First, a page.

Radiosensitivity of Breast Cancer Cells Is Dependent on the Organ Microenvironment

Genyan Guo, Ryan T. Morse, Jie Wang, Xuan Chen, Jiajie Zhang, Andrew Z. Wang

Research output: Contribution to journalArticlepeer-review

1 Scopus citations


Background: Distant metastasis is the leading risk factor of death in breast cancer patients, with lung and liver being commonly involved sites of distant seeding. Ongoing clinical trials are studying the benefit from additional local treatment to these metastatic sites with radiation therapy. However, little is known about the tissue-specific microenvironment and the modulating response to treatments due to limitations of traditional in vitro systems. By using biomatrix scaffolds (BMSs) to recreate the complex composition of extracellular matrices in normal organs, we chose to study the radiotherapy response with engineered breast cancer “metastases” in liver and lung organ-specific tissues. Methods: Liver and lung BMSs were prepared for tissue culture. Human breast cancer cell lines were passaged on normal tissue culture plates or tissue culture plates coated with Matrigel, liver BMSs, and lung BMSs. Clonogenic assays were performed to measure cell survival with varying doses of radiation. Reactive Oxygen Species (ROS) detection assay was used to measure ROS levels after 6 Gy irradiation to cancer cells. Results: The response of breast cell lines to varying doses of radiotherapy is affected by their in vitro acellular microenvironment. Breast cancer cells grown in liver BMSs were more radiosensitive than when grown in lung BMSs. ROS levels for breast cancer cells cultured in lung and liver BMSs were higher than that in plastic or in Matrigel plate cells, before and after radiotherapy, highlighting the interaction with surrounding tissue-specific growth factors and cytokines. ROSs in both lung and liver BMSs were significantly increased after radiotherapy delivery, suggesting these sites create prime environments for radiation-induced cell death. Conclusions: The therapeutic response of breast cancer metastases is dependent on the organ-specific microenvironment. The interaction between tissue microenvironment in these organs may identify sensitivity of therapeutic drug targets and radiation delivery for future studies.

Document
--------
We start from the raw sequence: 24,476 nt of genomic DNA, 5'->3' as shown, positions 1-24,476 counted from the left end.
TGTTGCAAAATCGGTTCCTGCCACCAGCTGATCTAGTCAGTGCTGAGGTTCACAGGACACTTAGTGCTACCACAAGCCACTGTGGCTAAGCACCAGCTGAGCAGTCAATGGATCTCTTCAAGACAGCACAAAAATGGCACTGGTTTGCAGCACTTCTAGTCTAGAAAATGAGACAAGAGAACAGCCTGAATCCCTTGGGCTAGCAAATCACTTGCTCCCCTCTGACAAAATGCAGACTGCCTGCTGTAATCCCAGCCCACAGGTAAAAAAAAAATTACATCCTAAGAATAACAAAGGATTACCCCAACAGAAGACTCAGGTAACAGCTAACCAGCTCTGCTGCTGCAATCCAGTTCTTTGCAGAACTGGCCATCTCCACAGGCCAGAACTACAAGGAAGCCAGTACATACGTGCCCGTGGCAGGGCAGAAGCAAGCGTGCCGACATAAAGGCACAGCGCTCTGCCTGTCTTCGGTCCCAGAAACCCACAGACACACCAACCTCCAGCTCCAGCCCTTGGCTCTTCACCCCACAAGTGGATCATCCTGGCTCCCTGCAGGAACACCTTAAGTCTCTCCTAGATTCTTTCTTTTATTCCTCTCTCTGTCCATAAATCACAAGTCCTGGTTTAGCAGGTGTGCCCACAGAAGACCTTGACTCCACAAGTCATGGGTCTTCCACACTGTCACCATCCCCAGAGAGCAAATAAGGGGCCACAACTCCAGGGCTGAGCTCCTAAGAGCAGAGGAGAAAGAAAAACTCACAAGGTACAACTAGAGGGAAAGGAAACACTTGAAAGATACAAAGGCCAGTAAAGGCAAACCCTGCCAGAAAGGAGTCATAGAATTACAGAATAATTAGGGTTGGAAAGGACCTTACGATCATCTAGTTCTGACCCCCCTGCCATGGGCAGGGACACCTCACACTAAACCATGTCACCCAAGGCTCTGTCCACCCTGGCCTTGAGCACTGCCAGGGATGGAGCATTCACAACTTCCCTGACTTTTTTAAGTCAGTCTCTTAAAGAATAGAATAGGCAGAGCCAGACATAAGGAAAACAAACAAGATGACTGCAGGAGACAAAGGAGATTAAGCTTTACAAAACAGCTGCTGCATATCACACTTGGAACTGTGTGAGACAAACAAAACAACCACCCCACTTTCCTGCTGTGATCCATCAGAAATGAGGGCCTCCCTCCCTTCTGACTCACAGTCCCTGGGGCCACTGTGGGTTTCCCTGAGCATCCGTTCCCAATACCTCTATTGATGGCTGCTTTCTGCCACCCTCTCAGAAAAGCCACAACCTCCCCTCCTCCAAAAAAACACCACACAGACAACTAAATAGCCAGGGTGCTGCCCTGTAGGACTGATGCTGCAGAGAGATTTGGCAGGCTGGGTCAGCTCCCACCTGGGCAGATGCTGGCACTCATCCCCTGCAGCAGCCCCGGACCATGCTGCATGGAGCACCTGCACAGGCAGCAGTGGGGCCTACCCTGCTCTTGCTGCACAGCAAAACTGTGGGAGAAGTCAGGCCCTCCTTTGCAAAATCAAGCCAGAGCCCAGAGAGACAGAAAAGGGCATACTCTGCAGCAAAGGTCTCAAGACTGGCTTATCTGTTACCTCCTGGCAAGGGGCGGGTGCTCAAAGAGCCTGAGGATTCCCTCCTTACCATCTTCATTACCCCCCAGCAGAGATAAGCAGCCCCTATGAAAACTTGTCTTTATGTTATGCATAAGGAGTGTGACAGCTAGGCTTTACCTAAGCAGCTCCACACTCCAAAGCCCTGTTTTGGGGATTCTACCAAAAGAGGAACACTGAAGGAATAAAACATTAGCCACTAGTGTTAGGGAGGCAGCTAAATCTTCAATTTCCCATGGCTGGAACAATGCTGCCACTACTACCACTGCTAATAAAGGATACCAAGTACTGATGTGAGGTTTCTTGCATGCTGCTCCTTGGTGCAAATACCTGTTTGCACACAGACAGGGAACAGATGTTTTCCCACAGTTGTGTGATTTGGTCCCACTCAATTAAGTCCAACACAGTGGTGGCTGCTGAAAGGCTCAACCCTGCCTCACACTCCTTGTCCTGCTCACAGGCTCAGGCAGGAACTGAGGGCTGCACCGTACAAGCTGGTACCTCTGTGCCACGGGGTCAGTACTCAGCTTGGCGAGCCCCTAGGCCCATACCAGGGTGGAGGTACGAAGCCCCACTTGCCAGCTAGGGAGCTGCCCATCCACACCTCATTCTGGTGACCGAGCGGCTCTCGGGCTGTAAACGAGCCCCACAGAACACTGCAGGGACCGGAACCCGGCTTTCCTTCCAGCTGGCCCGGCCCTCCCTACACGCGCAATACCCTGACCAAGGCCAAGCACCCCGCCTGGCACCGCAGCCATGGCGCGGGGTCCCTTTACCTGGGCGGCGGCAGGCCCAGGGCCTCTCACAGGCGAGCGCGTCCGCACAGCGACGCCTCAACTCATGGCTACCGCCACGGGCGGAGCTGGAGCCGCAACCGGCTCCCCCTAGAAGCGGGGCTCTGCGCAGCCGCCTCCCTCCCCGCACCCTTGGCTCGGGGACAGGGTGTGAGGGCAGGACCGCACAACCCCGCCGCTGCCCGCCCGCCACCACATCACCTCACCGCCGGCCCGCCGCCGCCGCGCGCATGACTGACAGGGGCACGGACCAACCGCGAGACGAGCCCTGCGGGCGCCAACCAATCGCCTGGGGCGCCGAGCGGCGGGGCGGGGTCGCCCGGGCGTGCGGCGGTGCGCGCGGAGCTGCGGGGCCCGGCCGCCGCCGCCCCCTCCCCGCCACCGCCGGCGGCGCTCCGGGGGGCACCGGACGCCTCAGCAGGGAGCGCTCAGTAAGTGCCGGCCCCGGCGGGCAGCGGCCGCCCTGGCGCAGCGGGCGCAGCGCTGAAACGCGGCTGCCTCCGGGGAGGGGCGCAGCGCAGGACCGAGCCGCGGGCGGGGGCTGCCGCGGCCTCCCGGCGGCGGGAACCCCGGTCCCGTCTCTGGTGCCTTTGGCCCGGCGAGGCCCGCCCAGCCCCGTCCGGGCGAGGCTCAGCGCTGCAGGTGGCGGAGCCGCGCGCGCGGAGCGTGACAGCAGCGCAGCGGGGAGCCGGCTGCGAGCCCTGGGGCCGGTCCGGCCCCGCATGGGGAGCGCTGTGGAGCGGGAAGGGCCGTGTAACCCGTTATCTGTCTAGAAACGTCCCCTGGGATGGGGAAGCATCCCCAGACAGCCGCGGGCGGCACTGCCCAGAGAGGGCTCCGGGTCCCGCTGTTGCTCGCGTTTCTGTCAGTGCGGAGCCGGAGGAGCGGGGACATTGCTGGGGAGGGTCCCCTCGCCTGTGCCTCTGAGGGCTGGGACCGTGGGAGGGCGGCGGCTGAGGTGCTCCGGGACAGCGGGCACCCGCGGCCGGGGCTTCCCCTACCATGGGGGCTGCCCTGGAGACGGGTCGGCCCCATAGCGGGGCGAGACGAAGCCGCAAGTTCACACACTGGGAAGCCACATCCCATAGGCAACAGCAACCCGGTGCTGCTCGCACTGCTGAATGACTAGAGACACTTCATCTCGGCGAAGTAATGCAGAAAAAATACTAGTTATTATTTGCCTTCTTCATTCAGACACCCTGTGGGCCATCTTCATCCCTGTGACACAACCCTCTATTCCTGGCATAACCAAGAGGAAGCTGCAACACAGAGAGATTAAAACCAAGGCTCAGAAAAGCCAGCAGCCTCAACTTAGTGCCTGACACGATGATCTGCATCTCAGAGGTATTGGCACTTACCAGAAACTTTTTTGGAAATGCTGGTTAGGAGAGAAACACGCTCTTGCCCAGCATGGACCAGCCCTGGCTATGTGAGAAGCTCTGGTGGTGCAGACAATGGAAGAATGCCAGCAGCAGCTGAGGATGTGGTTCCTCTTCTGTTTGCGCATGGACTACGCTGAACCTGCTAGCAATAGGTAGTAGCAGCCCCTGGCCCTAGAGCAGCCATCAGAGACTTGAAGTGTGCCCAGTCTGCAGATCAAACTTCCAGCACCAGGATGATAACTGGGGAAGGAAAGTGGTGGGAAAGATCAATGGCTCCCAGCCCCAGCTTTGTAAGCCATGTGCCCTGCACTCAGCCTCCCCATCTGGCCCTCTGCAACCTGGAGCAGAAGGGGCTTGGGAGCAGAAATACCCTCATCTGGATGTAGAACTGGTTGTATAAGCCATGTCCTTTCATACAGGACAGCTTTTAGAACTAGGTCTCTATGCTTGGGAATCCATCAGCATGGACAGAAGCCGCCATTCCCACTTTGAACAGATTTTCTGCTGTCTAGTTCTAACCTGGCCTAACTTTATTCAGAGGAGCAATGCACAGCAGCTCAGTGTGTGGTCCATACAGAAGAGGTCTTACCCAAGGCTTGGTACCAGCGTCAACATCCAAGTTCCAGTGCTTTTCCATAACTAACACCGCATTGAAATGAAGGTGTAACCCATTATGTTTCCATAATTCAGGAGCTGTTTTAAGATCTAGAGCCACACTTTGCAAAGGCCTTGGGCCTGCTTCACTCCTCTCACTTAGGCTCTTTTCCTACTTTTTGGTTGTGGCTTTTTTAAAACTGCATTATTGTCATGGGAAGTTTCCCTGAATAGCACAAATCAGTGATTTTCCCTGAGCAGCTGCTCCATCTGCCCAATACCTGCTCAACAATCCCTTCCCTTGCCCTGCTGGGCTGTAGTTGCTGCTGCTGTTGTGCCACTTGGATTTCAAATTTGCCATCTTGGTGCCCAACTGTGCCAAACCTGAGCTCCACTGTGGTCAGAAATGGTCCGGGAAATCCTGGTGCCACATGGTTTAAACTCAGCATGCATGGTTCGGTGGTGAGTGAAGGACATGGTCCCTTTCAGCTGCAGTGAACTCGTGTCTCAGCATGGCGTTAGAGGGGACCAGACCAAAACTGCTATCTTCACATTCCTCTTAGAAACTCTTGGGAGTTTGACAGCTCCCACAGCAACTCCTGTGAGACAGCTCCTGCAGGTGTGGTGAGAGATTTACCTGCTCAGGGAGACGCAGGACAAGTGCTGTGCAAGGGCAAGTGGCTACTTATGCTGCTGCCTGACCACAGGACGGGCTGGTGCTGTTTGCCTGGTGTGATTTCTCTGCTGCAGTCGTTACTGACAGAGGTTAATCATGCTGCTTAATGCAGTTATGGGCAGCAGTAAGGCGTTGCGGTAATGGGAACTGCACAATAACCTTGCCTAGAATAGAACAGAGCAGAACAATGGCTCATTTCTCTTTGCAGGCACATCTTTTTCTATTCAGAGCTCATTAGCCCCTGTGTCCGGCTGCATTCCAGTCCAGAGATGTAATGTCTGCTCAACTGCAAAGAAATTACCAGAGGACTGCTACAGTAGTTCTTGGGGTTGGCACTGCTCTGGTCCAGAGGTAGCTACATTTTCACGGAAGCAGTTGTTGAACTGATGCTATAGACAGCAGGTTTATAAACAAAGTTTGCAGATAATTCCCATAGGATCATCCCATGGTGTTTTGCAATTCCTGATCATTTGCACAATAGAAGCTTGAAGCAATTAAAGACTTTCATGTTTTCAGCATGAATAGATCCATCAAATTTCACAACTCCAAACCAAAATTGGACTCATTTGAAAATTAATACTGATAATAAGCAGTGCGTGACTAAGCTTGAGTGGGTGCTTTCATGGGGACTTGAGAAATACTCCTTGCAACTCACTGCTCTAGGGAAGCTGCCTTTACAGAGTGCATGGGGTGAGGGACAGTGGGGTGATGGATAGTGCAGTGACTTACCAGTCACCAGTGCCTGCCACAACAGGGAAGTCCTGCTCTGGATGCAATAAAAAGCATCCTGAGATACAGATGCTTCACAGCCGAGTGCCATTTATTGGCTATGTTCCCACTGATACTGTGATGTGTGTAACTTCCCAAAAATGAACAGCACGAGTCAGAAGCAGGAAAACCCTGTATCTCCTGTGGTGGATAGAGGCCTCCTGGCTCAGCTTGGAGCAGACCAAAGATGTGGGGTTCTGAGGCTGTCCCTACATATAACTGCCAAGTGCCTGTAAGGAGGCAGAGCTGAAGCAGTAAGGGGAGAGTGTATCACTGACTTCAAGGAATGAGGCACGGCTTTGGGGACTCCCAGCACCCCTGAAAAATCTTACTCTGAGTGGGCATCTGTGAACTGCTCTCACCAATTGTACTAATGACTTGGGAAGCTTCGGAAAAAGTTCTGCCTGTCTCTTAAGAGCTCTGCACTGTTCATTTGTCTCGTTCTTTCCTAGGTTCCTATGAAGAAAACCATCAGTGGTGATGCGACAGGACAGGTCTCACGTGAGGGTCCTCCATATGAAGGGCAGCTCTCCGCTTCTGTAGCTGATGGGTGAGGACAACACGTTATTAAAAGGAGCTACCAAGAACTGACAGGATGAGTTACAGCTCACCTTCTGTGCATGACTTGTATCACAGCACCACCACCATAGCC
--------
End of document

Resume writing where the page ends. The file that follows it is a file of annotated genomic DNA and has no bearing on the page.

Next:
Original languageEnglish (US)
Article number833894
JournalFrontiers in Oncology
StatePublished - May 12 2022
Externally publishedYes


  • biomatrix scaffolds
  • breast cancer
  • decellularized
  • engineer metastases
  • radiation response
  • tumor microenvironment

ASJC Scopus subject areas

  • Oncology
  • Cancer Research


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